The story of Edward Snowden — is he a heroic whistle blower? a self-aggrandizing dissident who endangered American lives? — is surely one that deserves to be handled with grace and nuance. Instead the job went to Oliver Stone, whose last few movies brought us lines about “wargasms” (Savages) and “Laser Fusion: The Future of the Sun’s Power and the Power of My Son’s Future” (Wall Street 2: Money Never Sleeps).
Today brings us the first trailer for Stone’s Snowden. It’s very much what you’d expect from a project whose teaser included a slowed-down dramatic cover of “This Little Light Of Mine” set to an upside-down American flag. Painfully on the nose is the game here. For instance, how does Oliver Stone communicate the complex idea that Edward Snowden is very smart? Why, by having him play with a Rubik’s Cube, of course. According to the film, Snowden also passes standardized tests that normally take five hours, in just 40 minutes. “38 minutes, sir,” corrects Snowden, a pedant and prodigy both.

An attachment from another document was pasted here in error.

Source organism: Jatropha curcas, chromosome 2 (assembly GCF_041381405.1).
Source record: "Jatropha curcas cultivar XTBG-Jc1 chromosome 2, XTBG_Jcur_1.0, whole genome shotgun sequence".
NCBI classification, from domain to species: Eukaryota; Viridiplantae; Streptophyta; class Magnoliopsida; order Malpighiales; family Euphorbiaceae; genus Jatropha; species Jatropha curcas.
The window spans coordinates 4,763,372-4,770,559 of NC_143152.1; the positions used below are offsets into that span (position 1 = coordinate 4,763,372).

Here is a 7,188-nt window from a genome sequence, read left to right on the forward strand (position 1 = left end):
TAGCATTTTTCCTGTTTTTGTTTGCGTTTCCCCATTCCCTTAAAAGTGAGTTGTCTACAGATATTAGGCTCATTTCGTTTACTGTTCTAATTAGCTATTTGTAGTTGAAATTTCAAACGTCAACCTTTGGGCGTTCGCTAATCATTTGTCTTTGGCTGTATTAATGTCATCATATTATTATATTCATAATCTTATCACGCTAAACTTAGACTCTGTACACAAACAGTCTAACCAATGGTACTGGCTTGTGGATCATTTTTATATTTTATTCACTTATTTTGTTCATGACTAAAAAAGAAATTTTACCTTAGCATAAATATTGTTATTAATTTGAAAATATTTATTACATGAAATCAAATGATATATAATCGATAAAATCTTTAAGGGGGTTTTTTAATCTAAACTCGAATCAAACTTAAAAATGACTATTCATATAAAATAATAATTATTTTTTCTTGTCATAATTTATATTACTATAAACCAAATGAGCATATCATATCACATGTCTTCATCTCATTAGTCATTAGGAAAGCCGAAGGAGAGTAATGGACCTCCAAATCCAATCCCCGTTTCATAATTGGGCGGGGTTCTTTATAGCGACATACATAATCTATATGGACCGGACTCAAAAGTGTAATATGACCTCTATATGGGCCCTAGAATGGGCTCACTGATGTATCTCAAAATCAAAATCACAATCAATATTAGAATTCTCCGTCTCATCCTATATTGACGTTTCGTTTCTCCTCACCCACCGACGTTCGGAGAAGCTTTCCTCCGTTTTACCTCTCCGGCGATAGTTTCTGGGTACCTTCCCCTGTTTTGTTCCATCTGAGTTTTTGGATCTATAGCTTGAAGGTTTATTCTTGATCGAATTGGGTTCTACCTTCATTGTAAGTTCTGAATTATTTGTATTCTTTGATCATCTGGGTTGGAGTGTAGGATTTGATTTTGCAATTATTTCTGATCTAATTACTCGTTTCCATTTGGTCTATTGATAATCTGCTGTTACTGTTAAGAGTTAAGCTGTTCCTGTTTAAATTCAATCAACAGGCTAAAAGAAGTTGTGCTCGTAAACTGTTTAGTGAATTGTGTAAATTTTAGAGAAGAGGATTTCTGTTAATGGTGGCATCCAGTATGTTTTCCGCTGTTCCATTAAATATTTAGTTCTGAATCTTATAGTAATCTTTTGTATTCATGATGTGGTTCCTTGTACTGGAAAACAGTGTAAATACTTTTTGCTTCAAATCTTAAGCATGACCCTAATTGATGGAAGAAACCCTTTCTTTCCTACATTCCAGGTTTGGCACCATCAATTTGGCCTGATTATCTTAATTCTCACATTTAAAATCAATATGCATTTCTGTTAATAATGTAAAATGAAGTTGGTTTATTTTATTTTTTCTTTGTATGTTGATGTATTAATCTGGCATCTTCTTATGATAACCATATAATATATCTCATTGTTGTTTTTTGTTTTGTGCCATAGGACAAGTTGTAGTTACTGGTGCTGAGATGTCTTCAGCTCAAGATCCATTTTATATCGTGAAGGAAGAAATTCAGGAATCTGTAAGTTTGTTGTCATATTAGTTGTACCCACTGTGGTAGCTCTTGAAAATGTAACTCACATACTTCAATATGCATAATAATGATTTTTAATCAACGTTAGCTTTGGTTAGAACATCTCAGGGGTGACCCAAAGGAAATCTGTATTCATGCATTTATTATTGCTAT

Joseph Gordon-Levitt plays Snowden, joined by Melissa Leo as Citizenfour filmmaker Laura Poitras, Zachary Quinto as No Place To Hide author Glenn Greenwald, and Tom Wilkinson as Guardian journalist Ewan McAskill. Nic Cage and Shailene Woodley fit in there somewhere as well. And best of all, Open Road pushed the release date from May to September, supposedly in the hopes of putting it in awards contention.
I’m not sure what awards Snowden might be in contention for, is there one for “best visual depiction of the internet using sweet graphics?”
…Because that is truly a sweet graphic. Michael Mann did something similar in the comically bad hacker thriller, Blackhat. Someone should start a Tumblr dedicated to directors trying to visually depict the internet.
Snowden‘s characters also talk like they’re trying to explain the plot to a 12-year-old. “Most Americans don’t want freedom,” Snowden’s NSA handler played by Rhys Ifans says. “They want security.”
Oh! Is that what this story is about? Please, Mr. Stone, guide me through the levels.
A scene where Snowden climactically copies files? Yep. Has a revelation while in bed with a sexy lady? Check. Takes advice from Nic Cage? Hides the copied files inside his trusty Rubik’s Cube? Wait, what? I actually have to hand it to Oliver Stone there, he mixes in just enough surrealistic touches with the painfully predictable ones that you have to wonder if this is going to be so bad it’s good. A real possibility.